New data indicate that the wealthier people are, the more likely they are to consult with a professional advisor before making an investment decision. But they are less likely to turn to an advisor in a bank or credit union.
These findings are among the insights shared by RFI Global’s Larry Cohen at the Kehrer Study Group on Integrating the Delivery of Wealth Management in Financial Institutions, June 22-23 in Chapel Hill.
Households with at least $3 million in financial assets, and the subset of households with at least $10 million, are twice as likely to always seek investment advice than less wealthy households. And the incidence of those sometimes seeking advice increases with wealth.
Who do they turn to for advice? Across all the wealth segments, independent financial planners are the clear choice, outdistancing stockbrokers by a wide margin. Over half of the high-net-worth households seek out a financial planner, twice the usage of stockbrokers.
Affluent and HNW households are 5 times more likely to obtain advice from an independent planner than an advisor at a bank, and very unlikely to seek advice in a credit union.
Most sources of advice experience more use among wealthier households, with the exception being insurance agents, discount brokers, and credit unions.
RFI Global’s MacroMonitor is the largest, most comprehensive survey of the use of financial services by US consumers and their perceptions and preferences for products and providers. The 2022-23 MacroMonitor is the 23rd wave in this comprehensive financial services research program. Every two years since 1978, the MacroMonitor has measured US household attitudes, behaviors, channel use, demographics, ethnicity, financials, and goals. There were 5,023 interviews conducted with household financial decisionmakers, including 429 households with financial assets of $3 million or more, from December 2022 to January 2023.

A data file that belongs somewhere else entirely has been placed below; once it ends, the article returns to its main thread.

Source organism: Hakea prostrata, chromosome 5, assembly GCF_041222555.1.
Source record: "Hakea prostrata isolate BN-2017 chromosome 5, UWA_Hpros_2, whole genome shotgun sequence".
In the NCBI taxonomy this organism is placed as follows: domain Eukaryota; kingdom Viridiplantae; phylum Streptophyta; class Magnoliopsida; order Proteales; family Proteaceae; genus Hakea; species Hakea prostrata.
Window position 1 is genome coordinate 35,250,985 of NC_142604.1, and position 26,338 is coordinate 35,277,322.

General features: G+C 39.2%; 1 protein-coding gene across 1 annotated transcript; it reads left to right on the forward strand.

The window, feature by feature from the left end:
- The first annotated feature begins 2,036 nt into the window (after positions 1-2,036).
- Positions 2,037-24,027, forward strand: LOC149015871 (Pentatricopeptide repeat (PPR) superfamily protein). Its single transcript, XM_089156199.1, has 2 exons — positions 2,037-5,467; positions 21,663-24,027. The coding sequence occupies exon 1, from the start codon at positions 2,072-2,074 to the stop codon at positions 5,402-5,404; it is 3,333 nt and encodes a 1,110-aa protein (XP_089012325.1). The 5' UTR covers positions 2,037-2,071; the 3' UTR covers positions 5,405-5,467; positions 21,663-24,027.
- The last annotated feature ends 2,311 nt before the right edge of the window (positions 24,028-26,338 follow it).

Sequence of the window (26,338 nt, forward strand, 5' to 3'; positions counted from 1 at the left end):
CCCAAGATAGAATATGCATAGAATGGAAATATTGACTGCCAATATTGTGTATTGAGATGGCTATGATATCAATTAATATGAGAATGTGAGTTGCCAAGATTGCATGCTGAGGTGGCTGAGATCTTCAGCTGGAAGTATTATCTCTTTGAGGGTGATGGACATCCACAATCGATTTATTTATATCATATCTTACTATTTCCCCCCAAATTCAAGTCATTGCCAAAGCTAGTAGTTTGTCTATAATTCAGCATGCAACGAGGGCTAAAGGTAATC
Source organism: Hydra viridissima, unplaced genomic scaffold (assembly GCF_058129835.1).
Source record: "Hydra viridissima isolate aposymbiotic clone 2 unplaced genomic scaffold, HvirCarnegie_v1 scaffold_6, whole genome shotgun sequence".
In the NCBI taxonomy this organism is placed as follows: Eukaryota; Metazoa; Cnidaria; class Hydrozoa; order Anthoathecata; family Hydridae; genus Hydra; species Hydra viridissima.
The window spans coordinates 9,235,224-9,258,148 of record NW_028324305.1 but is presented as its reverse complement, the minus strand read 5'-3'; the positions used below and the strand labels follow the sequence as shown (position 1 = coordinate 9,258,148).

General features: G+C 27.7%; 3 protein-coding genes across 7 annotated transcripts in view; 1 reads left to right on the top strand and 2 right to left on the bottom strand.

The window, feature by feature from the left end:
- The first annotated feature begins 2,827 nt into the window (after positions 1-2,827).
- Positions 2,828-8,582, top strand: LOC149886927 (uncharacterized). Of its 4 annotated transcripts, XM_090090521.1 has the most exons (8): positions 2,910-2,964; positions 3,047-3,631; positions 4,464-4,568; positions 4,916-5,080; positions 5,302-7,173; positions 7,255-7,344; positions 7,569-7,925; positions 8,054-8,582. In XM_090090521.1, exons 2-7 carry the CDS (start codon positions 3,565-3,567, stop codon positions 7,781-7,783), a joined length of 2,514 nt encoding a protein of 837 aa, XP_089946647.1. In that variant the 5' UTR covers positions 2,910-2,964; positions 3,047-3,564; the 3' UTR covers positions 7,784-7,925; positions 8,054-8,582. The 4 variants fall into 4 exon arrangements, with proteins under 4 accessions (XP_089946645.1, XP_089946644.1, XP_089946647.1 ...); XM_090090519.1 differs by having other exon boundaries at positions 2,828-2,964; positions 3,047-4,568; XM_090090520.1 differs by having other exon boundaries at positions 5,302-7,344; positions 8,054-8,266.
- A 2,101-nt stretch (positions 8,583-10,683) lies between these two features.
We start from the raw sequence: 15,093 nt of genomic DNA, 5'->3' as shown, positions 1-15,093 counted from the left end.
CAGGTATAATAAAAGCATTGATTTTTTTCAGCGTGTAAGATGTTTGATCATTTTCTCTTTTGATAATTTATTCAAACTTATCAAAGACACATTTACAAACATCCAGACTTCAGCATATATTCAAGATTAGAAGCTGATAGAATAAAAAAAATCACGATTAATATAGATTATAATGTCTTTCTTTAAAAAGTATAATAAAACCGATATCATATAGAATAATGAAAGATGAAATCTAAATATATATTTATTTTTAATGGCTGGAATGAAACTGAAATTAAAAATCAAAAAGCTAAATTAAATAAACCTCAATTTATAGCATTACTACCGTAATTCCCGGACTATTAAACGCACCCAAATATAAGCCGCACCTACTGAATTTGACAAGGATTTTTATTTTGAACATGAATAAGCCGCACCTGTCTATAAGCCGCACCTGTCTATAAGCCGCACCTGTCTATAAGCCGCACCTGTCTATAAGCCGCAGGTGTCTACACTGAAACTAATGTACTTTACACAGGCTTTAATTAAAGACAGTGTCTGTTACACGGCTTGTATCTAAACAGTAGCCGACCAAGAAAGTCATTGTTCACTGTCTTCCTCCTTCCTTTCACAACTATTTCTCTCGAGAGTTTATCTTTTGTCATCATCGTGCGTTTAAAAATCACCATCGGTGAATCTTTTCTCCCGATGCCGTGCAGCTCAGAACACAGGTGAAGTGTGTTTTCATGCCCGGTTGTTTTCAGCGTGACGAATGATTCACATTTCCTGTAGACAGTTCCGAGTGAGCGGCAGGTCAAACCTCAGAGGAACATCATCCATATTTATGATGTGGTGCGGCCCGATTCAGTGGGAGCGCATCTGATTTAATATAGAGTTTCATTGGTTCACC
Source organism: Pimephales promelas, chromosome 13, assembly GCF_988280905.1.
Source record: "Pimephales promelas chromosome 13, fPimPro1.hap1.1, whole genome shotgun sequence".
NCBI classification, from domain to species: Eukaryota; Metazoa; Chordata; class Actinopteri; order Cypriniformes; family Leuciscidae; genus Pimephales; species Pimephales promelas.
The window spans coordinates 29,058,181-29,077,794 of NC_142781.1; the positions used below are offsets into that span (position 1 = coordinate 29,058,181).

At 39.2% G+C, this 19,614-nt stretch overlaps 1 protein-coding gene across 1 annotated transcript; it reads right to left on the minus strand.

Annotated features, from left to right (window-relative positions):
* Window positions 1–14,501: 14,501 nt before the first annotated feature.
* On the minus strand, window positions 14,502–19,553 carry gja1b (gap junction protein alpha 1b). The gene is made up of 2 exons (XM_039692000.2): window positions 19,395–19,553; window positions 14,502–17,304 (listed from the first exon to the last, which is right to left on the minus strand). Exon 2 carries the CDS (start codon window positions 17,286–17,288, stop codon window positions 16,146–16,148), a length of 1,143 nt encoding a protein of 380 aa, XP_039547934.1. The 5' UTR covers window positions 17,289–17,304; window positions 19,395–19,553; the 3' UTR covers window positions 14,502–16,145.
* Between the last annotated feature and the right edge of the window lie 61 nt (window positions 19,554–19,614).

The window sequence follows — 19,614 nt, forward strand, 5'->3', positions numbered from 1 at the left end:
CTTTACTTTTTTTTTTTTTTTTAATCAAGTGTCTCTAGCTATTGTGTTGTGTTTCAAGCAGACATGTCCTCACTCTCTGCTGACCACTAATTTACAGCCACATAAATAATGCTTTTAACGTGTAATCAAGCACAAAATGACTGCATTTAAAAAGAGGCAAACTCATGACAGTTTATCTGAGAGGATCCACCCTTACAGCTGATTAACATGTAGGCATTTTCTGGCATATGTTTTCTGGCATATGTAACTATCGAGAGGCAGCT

The Kehrer study group of financial institution executives looking to revamp the delivery of wealth management met for the 7th year. Faced with a decline in the market share for private wealth, disruptive institutional consolidation, historic enmity between retail brokerage and Trust, and demands for better technology to enhance advisor and client experience, participants shared their visions and initiatives for optimizing the delivery of wealth management.